Free tax preparation services for low- to moderate-income households in Hancock County will be held at the Findlay-Hancock County Public Library beginning Feb. 3.

Qualifying households must schedule an appointment in advance by calling the United Way of Hancock County at 419-423-1433. Walk-ins will not be accepted.

Appointment availability will be 9 a.m. to 3 p.m., Mondays through Fridays.

The IRS-sponsored Volunteer Income Tax Assistance (VITA) program was implemented locally by a group of volunteers in a grassroots effort to help low- to moderate-income households prepare and file their taxes without incurring fees for services.

“We recognize the value of this program and its volunteers for what it brings back directly to community members as well as into the community as a whole, so we are working closely with VITA team members to assist with getting the word out and scheduling appointments,” said Angela DeBoskey, CEO of United Way of Hancock County.

“While in Washington, D.C., last week, I shared with Congressman Bob Latta that through this program, more than 1,600 appointments were scheduled last year, which returned $2.8 million to households in our community,” DeBoskey said. “When you add to that the volunteer hours and the savings of the waived return fees, the value of this project to this community is well over $3 million dollars in one year alone.”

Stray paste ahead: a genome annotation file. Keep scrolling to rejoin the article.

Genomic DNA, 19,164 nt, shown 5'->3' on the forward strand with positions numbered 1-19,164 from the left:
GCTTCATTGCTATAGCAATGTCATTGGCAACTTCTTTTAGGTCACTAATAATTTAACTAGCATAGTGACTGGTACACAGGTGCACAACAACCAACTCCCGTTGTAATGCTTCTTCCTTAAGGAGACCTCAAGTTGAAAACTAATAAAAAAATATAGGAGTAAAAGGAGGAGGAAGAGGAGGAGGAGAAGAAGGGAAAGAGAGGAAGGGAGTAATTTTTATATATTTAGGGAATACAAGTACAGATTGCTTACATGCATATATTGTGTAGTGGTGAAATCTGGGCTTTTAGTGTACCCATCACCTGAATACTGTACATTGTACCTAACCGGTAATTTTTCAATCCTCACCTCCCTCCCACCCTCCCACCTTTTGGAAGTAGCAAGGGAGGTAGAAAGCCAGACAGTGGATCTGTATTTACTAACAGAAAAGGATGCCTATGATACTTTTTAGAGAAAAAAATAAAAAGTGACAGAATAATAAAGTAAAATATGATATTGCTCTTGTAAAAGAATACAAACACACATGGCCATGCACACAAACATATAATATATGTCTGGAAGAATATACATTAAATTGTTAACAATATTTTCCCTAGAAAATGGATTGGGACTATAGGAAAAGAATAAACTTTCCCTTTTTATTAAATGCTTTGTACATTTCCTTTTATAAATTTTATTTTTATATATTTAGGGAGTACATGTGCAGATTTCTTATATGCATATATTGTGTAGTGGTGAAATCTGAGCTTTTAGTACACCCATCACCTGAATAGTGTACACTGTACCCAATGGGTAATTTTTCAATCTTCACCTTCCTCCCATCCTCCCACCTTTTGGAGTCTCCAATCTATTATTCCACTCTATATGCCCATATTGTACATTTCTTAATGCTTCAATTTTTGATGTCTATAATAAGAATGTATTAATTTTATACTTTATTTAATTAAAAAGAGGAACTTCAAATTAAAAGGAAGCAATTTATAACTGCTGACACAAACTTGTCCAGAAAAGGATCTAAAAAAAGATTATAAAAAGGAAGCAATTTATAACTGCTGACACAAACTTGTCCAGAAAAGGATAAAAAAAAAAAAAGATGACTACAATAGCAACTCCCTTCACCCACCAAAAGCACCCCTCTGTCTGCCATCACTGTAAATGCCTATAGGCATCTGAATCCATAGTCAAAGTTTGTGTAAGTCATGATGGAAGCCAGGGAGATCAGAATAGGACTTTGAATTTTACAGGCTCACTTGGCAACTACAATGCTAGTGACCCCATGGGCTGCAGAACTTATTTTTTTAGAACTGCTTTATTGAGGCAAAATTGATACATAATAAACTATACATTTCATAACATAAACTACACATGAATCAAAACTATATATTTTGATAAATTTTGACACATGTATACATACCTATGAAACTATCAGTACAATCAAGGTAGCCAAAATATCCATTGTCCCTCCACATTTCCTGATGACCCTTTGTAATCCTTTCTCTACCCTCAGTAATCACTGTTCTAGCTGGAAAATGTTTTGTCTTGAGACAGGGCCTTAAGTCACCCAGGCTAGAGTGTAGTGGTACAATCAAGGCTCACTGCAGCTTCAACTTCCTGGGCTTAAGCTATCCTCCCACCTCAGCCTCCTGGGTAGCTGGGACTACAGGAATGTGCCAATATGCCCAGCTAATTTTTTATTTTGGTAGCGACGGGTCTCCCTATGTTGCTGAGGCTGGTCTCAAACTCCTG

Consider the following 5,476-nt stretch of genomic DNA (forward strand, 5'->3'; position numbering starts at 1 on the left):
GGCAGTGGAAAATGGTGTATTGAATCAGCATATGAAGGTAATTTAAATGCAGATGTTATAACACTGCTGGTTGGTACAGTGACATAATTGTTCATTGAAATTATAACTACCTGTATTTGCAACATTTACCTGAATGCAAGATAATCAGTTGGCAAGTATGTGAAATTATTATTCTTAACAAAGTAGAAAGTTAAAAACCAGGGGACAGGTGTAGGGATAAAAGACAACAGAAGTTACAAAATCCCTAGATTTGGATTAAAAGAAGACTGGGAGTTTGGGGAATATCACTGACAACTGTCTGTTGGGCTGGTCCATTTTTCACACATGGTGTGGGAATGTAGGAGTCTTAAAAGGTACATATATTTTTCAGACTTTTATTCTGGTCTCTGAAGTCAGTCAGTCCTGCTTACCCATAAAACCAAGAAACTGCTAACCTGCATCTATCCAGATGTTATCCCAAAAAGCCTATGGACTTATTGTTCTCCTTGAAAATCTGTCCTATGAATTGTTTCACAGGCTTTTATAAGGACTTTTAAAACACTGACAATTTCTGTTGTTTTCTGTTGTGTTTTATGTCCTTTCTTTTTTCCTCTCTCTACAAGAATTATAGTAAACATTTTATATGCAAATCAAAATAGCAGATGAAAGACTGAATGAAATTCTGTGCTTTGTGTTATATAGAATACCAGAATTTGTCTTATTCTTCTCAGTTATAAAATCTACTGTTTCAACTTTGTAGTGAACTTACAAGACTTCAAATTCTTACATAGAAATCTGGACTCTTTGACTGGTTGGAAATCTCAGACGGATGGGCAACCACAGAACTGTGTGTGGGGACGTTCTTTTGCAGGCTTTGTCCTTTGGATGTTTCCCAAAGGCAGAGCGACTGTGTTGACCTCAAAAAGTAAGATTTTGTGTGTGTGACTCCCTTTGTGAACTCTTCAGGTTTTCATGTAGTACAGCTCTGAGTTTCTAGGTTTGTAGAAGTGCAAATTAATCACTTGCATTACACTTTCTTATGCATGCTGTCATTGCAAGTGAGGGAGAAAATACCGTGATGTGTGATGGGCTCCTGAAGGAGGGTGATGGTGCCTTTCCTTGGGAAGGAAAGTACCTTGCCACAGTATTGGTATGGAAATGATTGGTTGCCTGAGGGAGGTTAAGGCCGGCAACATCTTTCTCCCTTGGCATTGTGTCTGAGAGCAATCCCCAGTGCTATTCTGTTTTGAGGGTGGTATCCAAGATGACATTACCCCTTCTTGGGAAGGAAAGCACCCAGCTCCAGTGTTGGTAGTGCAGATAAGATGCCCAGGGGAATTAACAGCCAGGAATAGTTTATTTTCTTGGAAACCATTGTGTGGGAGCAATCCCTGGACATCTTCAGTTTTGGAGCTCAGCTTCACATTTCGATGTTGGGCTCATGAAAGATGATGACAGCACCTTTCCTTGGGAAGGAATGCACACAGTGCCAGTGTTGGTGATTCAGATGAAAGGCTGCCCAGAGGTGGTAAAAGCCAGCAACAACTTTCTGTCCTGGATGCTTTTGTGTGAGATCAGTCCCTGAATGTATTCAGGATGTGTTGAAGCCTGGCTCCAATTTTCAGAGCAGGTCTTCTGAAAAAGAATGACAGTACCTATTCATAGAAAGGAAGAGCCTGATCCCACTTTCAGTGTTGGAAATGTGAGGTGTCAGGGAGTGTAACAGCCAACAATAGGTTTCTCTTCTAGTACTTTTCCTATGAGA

VITA volunteers are certified by the IRS to prepare and file federal, state, local and school tax filing. To see a list of forms volunteers are able to process, visit

Those who wish to use this free service should bring a copy of their 2018 federal and state tax return; any forms received from the government insurance marketplace or employer sent associated with the Affordable Care Act insurance; Health Insurance Exemption Certificate; forms 1095-A, B and C, health coverage statements; Social Security cards for you, your spouse and all dependents listed on your return; state-issued photo ID; correct birth dates for you, your spouse and dependents on the tax return; all wage/income forms for the tax year(s); any additional forms of income such as lottery/gambling winnings, stock/bonds, prizes and awards, scholarships and fellowships; any notices from the IRS or state tax office; bank routing numbers and account numbers if using direct deposit; child care expenses for the last year; alimony information; and tuition or student loan information.

Households earning less than $66,000 and capable of filing their own state and federal taxes online can do so by visiting